I think it was Sam Pollock who said that the surest way to lose was to listen to the fans. It goes without saying, that every single one of us knows way more about both coaching and managing the Habs than any coach or GM they’ve ever had.

      As I say, I’m still on the fence about Bergevin. Some of the moves he’s made have been good, some not so good. I also have a sneaky feeling that Markov may have an out in his KHL contract to come back after the Olympics. We’ll see.

      If MB moves Galchenyuk without getting equivalent value in return, it will go a long way to jaundicing my view of him.

  3. Richard B says:

    I enjoyed reading this.
    It’s a great contrast to Boone’s usual glass is half empty point of view (or mostly empty). That’s not to say I don’t enjoy reading Boone’s comments because I do.
    I’m glad someone still has some hope!
    Now could someone write an article on why Max Pac should be traded?

    Richard B

  4. Dust says:

    Last year during the habs hot start to the year. People pointed to their PDO stating that it wouldn’t last and the habs were actually bad.

    This year during the very early to the season bad start by the habs you could look at PDO and surmise that the habs are playing good and will turn things around. However, that doesn’t fit the hipster narrative so PDO is now a meaningless stat and the habs are bad.

    I look forward to the habs turning things around.

  5. habswarrior says:

    I doubt very much that anyone would trade for Streit. Best thing to do is put him on waivers and then let him play for some Swiss team. Last thing they need is for him to go to Laval unless he is used to help coach the defensemen there.
    Last time the Habs started a season bad they caught fire after a few games and had a pretty good year. Hopefully the same thing happens or it wouldn’t be too bad if they crashed and burned and then got a good lottery pick.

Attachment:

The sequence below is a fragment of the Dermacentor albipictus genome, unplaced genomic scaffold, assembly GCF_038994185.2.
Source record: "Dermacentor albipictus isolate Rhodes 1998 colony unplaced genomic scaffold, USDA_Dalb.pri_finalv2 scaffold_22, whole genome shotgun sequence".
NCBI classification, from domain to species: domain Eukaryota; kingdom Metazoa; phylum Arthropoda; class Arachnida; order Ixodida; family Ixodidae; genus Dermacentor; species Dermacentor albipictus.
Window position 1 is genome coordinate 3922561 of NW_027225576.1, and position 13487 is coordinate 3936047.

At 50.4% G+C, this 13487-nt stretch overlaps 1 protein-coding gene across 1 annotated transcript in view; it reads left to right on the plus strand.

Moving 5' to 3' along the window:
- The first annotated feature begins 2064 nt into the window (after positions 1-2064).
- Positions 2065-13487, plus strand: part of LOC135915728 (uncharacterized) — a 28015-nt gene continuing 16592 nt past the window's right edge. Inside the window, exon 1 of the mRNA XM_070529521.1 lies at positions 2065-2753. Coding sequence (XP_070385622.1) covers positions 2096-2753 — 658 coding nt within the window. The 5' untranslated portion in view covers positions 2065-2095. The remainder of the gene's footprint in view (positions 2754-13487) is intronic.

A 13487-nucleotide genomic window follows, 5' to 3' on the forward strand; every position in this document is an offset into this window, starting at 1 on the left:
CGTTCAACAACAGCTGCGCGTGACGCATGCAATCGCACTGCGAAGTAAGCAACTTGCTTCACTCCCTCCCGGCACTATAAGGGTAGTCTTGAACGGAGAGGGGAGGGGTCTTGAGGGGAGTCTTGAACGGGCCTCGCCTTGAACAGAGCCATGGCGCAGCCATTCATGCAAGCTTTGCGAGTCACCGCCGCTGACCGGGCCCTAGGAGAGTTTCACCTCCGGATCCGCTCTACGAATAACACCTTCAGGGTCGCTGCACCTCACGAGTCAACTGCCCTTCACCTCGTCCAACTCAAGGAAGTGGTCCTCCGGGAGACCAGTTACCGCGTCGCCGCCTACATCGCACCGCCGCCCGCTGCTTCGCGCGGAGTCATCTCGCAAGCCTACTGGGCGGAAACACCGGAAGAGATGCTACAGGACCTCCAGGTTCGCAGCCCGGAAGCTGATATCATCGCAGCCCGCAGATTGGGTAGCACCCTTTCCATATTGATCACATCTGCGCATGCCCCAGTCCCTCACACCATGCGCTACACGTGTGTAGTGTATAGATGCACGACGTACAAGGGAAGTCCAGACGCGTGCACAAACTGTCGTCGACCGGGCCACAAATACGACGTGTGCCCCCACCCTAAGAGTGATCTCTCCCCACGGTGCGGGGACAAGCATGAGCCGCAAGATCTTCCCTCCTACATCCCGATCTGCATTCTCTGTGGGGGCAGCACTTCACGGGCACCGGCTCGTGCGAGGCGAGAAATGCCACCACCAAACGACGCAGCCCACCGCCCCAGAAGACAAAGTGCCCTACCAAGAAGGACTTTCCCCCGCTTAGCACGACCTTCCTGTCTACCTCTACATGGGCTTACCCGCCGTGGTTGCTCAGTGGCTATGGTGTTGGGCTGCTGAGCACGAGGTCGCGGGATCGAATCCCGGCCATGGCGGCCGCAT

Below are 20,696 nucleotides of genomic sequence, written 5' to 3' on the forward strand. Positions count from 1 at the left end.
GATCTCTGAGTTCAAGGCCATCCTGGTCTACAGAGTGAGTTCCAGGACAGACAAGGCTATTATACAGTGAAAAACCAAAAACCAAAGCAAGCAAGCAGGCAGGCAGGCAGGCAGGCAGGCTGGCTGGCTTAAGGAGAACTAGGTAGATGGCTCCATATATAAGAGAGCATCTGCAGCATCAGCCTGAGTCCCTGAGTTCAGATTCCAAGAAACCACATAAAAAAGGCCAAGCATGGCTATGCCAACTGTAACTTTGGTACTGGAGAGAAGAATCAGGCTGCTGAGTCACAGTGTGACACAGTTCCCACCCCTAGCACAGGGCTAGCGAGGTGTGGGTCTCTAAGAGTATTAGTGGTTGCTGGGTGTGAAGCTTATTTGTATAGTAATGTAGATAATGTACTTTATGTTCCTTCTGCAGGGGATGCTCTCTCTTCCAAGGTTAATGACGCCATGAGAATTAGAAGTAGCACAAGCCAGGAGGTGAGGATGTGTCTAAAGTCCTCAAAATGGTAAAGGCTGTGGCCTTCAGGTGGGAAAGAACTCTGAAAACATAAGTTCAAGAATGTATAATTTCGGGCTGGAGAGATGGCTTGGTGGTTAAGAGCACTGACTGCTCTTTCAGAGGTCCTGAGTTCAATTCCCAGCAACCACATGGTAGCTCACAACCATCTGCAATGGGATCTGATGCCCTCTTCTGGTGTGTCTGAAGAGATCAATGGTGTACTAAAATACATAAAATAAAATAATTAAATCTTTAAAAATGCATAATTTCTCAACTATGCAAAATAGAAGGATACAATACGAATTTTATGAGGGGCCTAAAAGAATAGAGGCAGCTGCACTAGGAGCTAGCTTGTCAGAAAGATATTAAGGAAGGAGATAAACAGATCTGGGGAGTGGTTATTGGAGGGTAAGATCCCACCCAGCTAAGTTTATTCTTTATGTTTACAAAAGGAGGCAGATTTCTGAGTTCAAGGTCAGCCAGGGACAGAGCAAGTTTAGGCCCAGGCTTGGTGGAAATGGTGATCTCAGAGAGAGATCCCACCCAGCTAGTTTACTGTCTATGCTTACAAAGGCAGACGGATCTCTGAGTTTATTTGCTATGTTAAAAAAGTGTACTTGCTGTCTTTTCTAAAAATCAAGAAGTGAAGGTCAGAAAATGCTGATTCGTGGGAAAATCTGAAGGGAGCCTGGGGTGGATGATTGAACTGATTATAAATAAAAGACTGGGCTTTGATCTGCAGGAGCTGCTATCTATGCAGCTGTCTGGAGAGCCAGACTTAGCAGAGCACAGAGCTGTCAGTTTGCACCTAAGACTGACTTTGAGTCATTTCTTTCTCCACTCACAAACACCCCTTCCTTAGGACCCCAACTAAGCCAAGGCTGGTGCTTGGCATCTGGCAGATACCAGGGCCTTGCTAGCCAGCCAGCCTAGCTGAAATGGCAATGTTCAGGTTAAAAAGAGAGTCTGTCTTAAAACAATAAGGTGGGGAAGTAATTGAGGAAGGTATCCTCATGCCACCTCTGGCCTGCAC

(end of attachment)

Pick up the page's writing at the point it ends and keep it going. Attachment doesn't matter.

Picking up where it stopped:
6. StanleyHab says:

    Yankees win…theeeeeeeeee Yankees win!

  7. Brinkley says:

    Mr Dumont – with all due respect CORSI numbers have little meaning to a team that is paper thin on talent AND – thanks to amazing management – seems to have an ever decreasing talent pool in their system every season.

    The master himself, Scotty Bowman said during the Habs Dynasty years…..”statistics are for losers”

  8. Max says:

    Andrighetto scores again.How many bicep curls do you think Bergevin and Timmins do every day? I’d say well over 2,000.

  9. PK says:

    Habs 6
    Leafs 4

    _ _ _ _ _ _ _ _ _ _ _ _ _ _ _ _ _ _ _ _ _ _ _ _ _ _ _ _ _ _ _ _

    Fun Fact: Ron Maclean lived down the street from us.

    “Une équipe de hockey sur glace de l’île de Mont-Royal va gagner la Coupe de Lord Stanley à 24 reprises dans le 20e siècle et trois fois au cours du 21e siècle.”

    – Nostradamus, 1552

    • Brinkley says:

      Ron Maclean living down the street from you was fun? For who?

      • PK says:

        🙂

        _ _ _ _ _ _ _ _ _ _ _ _ _ _ _ _ _ _ _ _ _ _ _ _ _ _ _ _ _ _ _ _

        Fun Fact: Ron Maclean lived down the street from us.

        “Une équipe de hockey sur glace de l’île de Mont-Royal va gagner la Coupe de Lord Stanley à 24 reprises dans le 20e siècle et trois fois au cours du 21e siècle.”

        – Nostradamus, 1552

  10. theox_8 says:

    Why you ask ? Because MB is not even remotely close to being a fan of Galchenyuk and the last thing he would ever want to do is get his good buddy on a cheap contract . MB is not building a contender nor will he ever. I seriously question his hockey IQ and motives for this team after listening to all the pressers he’s had and excuses year after year . MB is probably the only player in NHL history to throw the puck into his own net …

    • deggy24 says:

      MB is a kid that was a star and became a pud when he moved through the professional hierarchy. Handsome and suave he parlayed his history and handsomeness to get a job post playing. Further leveraged his francophone heritage and association with the Black Hawks to become tthe crony idiot that we know now. He has reverted to greaseball image (had to get rid of MT who owned him in greaeballness) and similar drama recently. Now with his massive pipes, and MT gone, becomes the master of the universe. I say get rid of this pos.

      We’ve got a great goalie, why don’t we run and gun and win games 4-3?

      • SteverenO says:

        I agree. While I am not a fan of shots on goal and other so called “possession metrics”– Its always nice to read an article that makes fact based arguments rather than Jack Todd type of “hero and zero” bs based solely on his own opinions.

        I wonder why no one is publishing the actual time of possession data. it would be interesting to learn the amount of time each time is in true possession of the puck, and even greater if it could be broken down by shift, and/or by line trios and defense pairs.